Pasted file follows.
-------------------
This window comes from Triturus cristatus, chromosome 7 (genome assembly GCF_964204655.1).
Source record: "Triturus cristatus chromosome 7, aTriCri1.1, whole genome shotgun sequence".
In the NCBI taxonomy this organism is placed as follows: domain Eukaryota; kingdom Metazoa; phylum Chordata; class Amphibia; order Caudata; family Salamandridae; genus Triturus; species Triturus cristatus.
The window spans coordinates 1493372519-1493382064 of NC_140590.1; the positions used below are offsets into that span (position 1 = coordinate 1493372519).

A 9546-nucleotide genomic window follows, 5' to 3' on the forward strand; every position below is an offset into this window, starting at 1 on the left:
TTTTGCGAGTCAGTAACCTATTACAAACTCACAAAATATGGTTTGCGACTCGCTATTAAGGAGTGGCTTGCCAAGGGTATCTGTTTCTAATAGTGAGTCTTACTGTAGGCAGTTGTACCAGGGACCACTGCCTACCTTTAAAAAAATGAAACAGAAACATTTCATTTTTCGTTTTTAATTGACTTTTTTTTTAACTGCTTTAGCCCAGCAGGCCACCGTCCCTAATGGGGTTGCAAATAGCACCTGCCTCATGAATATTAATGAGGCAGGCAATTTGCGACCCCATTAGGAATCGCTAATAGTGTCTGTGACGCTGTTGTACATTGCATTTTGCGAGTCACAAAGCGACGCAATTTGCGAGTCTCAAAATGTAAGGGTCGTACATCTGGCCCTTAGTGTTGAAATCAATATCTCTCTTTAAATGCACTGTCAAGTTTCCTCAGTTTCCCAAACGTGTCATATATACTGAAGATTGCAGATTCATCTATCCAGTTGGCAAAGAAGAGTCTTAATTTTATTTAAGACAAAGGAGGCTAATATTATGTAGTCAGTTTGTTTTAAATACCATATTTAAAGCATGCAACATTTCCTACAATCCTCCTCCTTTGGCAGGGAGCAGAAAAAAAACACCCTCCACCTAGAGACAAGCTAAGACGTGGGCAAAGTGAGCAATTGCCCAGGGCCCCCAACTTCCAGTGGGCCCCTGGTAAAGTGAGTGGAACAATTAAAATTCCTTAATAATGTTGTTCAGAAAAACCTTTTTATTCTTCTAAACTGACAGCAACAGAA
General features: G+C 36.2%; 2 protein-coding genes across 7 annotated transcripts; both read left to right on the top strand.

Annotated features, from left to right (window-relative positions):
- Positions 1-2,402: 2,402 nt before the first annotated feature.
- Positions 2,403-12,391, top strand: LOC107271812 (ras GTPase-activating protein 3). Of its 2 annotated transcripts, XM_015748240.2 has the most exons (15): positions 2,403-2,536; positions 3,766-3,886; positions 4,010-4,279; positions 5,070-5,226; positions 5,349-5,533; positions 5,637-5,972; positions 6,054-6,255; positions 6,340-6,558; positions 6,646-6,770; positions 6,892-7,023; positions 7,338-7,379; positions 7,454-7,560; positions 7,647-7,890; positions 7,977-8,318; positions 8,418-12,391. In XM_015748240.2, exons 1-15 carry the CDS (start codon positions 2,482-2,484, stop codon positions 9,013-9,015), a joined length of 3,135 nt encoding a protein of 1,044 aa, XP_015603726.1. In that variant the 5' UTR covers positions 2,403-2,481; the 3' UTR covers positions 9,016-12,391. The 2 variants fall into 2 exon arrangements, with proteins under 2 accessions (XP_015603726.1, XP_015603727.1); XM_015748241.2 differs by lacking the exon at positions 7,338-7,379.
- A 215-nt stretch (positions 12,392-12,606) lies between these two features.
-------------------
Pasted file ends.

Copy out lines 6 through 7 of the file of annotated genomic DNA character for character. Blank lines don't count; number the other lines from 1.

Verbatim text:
TTTTGCGAGTCAGTAACCTATTACAAACTCACAAAATATGGTTTGCGACTCGCTATTAAGGAGTGGCTTGCCAAGGGTATCTGTTTCTAATAGTGAGTCTTACTGTAGGCAGTTGTACCAGGGACCACTGCCTACCTTTAAAAAAATGAAACAGAAACATTTCATTTTTCGTTTTTAATTGACTTTTTTTTTAACTGCTTTAGCCCAGCAGGCCACCGTCCCTAATGGGGTTGCAAATAGCACCTGCCTCATGAATATTAATGAGGCAGGCAATTTGCGACCCCATTAGGAATCGCTAATAGTGTCTGTGACGCTGTTGTACATTGCATTTTGCGAGTCACAAAGCGACGCAATTTGCGAGTCTCAAAATGTAAGGGTCGTACATCTGGCCCTTAGTGTTGAAATCAATATCTCTCTTTAAATGCACTGTCAAGTTTCCTCAGTTTCCCAAACGTGTCATATATACTGAAGATTGCAGATTCATCTATCCAGTTGGCAAAGAAGAGTCTTAATTTTATTTAAGACAAAGGAGGCTAATATTATGTAGTCAGTTTGTTTTAAATACCATATTTAAAGCATGCAACATTTCCTACAATCCTCCTCCTTTGGCAGGGAGCAGAAAAAAAACACCCTCCACCTAGAGACAAGCTAAGACGTGGGCAAAGTGAGCAATTGCCCAGGGCCCCCAACTTCCAGTGGGCCCCTGGTAAAGTGAGTGGAACAATTAAAATTCCTTAATAATGTTGTTCAGAAAAACCTTTTTATTCTTCTAAACTGACAGCAACAGAA
General features: G+C 36.2%; 2 protein-coding genes across 7 annotated transcripts; both read left to right on the top strand.